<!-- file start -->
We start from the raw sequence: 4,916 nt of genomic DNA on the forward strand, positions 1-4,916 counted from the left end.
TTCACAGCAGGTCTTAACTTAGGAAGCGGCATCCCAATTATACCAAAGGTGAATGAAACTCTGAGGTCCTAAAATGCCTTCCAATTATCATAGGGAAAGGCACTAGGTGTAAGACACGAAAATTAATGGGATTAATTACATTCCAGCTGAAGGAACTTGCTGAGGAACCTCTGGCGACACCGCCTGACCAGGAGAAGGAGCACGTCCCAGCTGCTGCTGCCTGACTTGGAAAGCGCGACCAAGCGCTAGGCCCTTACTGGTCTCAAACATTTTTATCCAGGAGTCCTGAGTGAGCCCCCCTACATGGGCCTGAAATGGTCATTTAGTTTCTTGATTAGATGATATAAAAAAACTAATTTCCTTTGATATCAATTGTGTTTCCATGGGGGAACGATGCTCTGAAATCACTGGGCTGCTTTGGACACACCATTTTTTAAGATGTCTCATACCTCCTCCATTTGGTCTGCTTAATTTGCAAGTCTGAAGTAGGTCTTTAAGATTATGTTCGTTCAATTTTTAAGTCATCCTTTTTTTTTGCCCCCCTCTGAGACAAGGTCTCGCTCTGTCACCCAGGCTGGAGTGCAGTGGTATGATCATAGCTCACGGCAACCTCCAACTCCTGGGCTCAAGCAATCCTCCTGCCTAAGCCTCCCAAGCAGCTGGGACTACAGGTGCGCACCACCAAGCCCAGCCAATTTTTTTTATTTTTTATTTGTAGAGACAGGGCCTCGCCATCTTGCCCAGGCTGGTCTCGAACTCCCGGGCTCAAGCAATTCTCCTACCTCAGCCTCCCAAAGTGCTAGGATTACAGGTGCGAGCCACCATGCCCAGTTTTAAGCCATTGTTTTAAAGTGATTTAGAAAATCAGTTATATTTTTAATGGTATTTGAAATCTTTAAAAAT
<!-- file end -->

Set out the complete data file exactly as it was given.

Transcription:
We start from the raw sequence: 4,916 nt of genomic DNA on the forward strand, positions 1-4,916 counted from the left end.
TTCACAGCAGGTCTTAACTTAGGAAGCGGCATCCCAATTATACCAAAGGTGAATGAAACTCTGAGGTCCTAAAATGCCTTCCAATTATCATAGGGAAAGGCACTAGGTGTAAGACACGAAAATTAATGGGATTAATTACATTCCAGCTGAAGGAACTTGCTGAGGAACCTCTGGCGACACCGCCTGACCAGGAGAAGGAGCACGTCCCAGCTGCTGCTGCCTGACTTGGAAAGCGCGACCAAGCGCTAGGCCCTTACTGGTCTCAAACATTTTTATCCAGGAGTCCTGAGTGAGCCCCCCTACATGGGCCTGAAATGGTCATTTAGTTTCTTGATTAGATGATATAAAAAAACTAATTTCCTTTGATATCAATTGTGTTTCCATGGGGGAACGATGCTCTGAAATCACTGGGCTGCTTTGGACACACCATTTTTTAAGATGTCTCATACCTCCTCCATTTGGTCTGCTTAATTTGCAAGTCTGAAGTAGGTCTTTAAGATTATGTTCGTTCAATTTTTAAGTCATCCTTTTTTTTTGCCCCCCTCTGAGACAAGGTCTCGCTCTGTCACCCAGGCTGGAGTGCAGTGGTATGATCATAGCTCACGGCAACCTCCAACTCCTGGGCTCAAGCAATCCTCCTGCCTAAGCCTCCCAAGCAGCTGGGACTACAGGTGCGCACCACCAAGCCCAGCCAATTTTTTTTATTTTTTATTTGTAGAGACAGGGCCTCGCCATCTTGCCCAGGCTGGTCTCGAACTCCCGGGCTCAAGCAATTCTCCTACCTCAGCCTCCCAAAGTGCTAGGATTACAGGTGCGAGCCACCATGCCCAGTTTTAAGCCATTGTTTTAAAGTGATTTAGAAAATCAGTTATATTTTTAATGGTATTTGAAATCTTTAAAAAT